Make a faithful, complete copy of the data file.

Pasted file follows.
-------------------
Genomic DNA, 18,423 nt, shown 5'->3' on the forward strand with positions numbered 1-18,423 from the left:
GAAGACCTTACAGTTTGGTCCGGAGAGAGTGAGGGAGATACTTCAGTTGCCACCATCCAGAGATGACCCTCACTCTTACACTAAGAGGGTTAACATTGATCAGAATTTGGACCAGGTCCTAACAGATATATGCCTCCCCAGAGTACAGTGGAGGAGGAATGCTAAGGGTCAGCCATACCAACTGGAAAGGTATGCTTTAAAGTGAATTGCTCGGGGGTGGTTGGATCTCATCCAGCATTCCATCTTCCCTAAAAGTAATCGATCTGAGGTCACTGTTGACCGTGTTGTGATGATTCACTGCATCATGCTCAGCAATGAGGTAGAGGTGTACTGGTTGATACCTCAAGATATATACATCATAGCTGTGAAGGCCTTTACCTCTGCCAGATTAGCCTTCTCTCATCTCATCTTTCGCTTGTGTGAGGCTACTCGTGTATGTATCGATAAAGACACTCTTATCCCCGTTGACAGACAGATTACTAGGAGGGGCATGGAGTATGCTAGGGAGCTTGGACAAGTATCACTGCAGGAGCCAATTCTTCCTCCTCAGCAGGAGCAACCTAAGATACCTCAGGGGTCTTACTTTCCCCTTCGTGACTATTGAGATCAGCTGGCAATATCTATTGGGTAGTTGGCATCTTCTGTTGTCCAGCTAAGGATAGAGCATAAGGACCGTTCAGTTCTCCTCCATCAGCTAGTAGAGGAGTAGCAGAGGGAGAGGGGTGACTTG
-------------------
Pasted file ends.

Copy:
Genomic DNA, 18,423 nt, shown 5'->3' on the forward strand with positions numbered 1-18,423 from the left:
GAAGACCTTACAGTTTGGTCCGGAGAGAGTGAGGGAGATACTTCAGTTGCCACCATCCAGAGATGACCCTCACTCTTACACTAAGAGGGTTAACATTGATCAGAATTTGGACCAGGTCCTAACAGATATATGCCTCCCCAGAGTACAGTGGAGGAGGAATGCTAAGGGTCAGCCATACCAACTGGAAAGGTATGCTTTAAAGTGAATTGCTCGGGGGTGGTTGGATCTCATCCAGCATTCCATCTTCCCTAAAAGTAATCGATCTGAGGTCACTGTTGACCGTGTTGTGATGATTCACTGCATCATGCTCAGCAATGAGGTAGAGGTGTACTGGTTGATACCTCAAGATATATACATCATAGCTGTGAAGGCCTTTACCTCTGCCAGATTAGCCTTCTCTCATCTCATCTTTCGCTTGTGTGAGGCTACTCGTGTATGTATCGATAAAGACACTCTTATCCCCGTTGACAGACAGATTACTAGGAGGGGCATGGAGTATGCTAGGGAGCTTGGACAAGTATCACTGCAGGAGCCAATTCTTCCTCCTCAGCAGGAGCAACCTAAGATACCTCAGGGGTCTTACTTTCCCCTTCGTGACTATTGAGATCAGCTGGCAATATCTATTGGGTAGTTGGCATCTTCTGTTGTCCAGCTAAGGATAGAGCATAAGGACCGTTCAGTTCTCCTCCATCAGCTAGTAGAGGAGTAGCAGAGGGAGAGGGGTGACTTG